Step 6:

Once you have all the pieces aligned{Fig.6} with each other you’ll want to reattach them. This part is very important. If you attach them in the wrong order this won’t work and you’ll get a jumbled mess of polys when you are done.Always SAVE to a new file before this step. Save as a new name so you have a backup in case something goes wrong.

Select Mesh 1 (when you detached them they should have detached in order/ mesh one, mesh two, mesh three, …), go down the Modifier menu until you find Attach.

Click the button and then choose the Attach List, select Mesh 2Mesh 3 then repeat until all of your meshes are attachedin the same order they were detached in. Now you have a flattened sword, (all pieces are one color, one mesh). Deselect Attach and in the window select your mesh.


Step 7:

In the Modifiers list choose UV MapPlanarFit and an orange square will appear around your sword.{Fig.6} Now open the Utilities Menu (a little hammer marks this one)/ More/ Texporter.In the dialog box pick the size you want your map to be, if your mesh fits into a square pick 400×400 pixels. Click on Pick Object and you should see a window like this. {Fig.8}.

If it is blank all your polys are facing the wrong way, correct this by selecting all the vertices, then the rotate tool and rotating them 180 degrees, choose texporter and try again, if you still see nothing, rotate the vertices at 90 or 270 degrees and try texporter.


Step 8:

Save this as a .JPG and you are ready to paint. The name must be an eight letters or less (i.e. “tutsword.jpg“). 

Step 9:

Before you paint you can reassemble your sword, the mapping is all done.This is the most critical part, if you didn’t attach your mesh pieces in the same order as you detached them this won’t work.

Select “Mesh One” and rename it “Sword” to avoid confusion. Choose Unhide All and Group One will appear in the window. In the Group Menu choose Ungroup. You’ll have to reattach all of these pieces in the same order as you did the flattened mesh. The difference being that they are named Mesh 7 through 12 instead of 1 through 6.

Attach them as you did before but be sure you don’t accidentally attach “sword”. Now you’ll have two things in your window, “sword”- a flat splayed out mesh, and “mesh 7” a complete sword.

Save as a new file

Sometimes Max will let you undo this step, sometimes it won’t so go ahead and save to be safe.Select the flat sword and from the Compounds Menu choose Morph {Fig.9} (a very powerful and dangerous tool!).
Hit the “Pick Target” button and then select Mesh 7 the complete sword. The “sword” object (the flat one) should “POP” into the shape of “Mesh 7” (the complete sword). {Fig.10}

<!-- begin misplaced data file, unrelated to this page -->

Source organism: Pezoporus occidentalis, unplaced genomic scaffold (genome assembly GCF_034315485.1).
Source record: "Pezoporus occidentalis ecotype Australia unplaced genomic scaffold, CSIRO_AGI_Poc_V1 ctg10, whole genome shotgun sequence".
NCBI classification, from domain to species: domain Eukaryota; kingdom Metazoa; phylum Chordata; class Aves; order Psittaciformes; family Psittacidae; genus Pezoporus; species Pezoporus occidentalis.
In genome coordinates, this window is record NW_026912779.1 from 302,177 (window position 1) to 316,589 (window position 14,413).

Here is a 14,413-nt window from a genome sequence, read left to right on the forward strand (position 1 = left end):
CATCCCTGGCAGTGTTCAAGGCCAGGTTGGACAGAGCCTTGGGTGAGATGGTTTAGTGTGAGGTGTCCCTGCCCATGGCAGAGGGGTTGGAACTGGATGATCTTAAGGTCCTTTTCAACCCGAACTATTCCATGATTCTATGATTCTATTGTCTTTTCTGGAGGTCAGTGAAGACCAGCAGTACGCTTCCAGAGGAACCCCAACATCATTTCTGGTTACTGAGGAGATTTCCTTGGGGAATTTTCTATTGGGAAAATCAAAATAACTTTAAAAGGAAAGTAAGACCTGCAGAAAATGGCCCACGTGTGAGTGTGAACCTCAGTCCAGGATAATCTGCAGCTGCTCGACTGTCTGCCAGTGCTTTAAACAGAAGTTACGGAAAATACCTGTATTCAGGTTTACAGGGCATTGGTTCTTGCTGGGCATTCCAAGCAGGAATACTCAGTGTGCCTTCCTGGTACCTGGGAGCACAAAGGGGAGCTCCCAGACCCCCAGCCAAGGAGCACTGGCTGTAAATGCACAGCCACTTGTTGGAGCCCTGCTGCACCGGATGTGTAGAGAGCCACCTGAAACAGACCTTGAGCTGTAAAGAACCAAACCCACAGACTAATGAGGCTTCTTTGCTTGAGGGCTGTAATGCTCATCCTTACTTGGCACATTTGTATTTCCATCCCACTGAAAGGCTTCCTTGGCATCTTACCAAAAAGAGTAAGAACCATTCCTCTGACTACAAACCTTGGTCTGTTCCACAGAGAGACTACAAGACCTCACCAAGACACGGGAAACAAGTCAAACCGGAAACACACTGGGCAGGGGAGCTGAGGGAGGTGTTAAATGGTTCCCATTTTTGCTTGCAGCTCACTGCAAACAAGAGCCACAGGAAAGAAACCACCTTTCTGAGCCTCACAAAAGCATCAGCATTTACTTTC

Delete “Mesh 7” and you’re left with your original sword, back in its original shape. The one thing that isn’t the same is that detaching all of the segments actually “splits the vertices” and your sword is now a Morph. In the Modifiers Menu chooseEdit Mesh, and now select all of your vertices, weld them together and pull up the Rendering Menu.


Step 10:

Choose a material out of the rendering menu and pick a map for the Diffuse value. Navigate through BitMaps and select the texporter file that you saved in Step 8. Apply this material to the sword and render, its should be pretty ugly right now but its all lined up and ready to be painted.{Fig.11} Save your file! 

Step 11:

The rest is up to you, paint it however you like in whatever paint program you have.{Fig.12} Save your skin as a .GIF file, reload MAX, reload your new skin and render it.{Fig.13} 

Step 12: Finalizing


  • Make sure your texture is saved as an 8 bit Gif. If you don’t have very many colors it will be 6 or 7 bits and won’t work in Dromed. One way around this is to use the extra space on your skin, put splotches of different colors on it to increase the bit depth, for best results run the skin through Bright 183.exe(search Google for Bright 183) (to do this you’ll have to save the texture as a .BMP file, Bright will make it a .PCX and you’ll have to convert it to a .gif in your paint program. 
  • You will also have to resize your sword to fit into Thief, One inch in MAX = one foot in Dromed. The easiest way to do this is to create a cube and make it the size you want your sword to be. Mine’s 3x3x3 inches. Scale the sword down to that size, delete the cube, and center your sword on the grid. Align it as you want it to appear in inventory. The swords in Thief are aligned on their sides so I’ll follow tradition and do the same. 
  • Select Export from the File Menu and save your .3ds file into your custom objects folder.You are now ready for Part 4 – .3DS to .BIN file conversion tutorial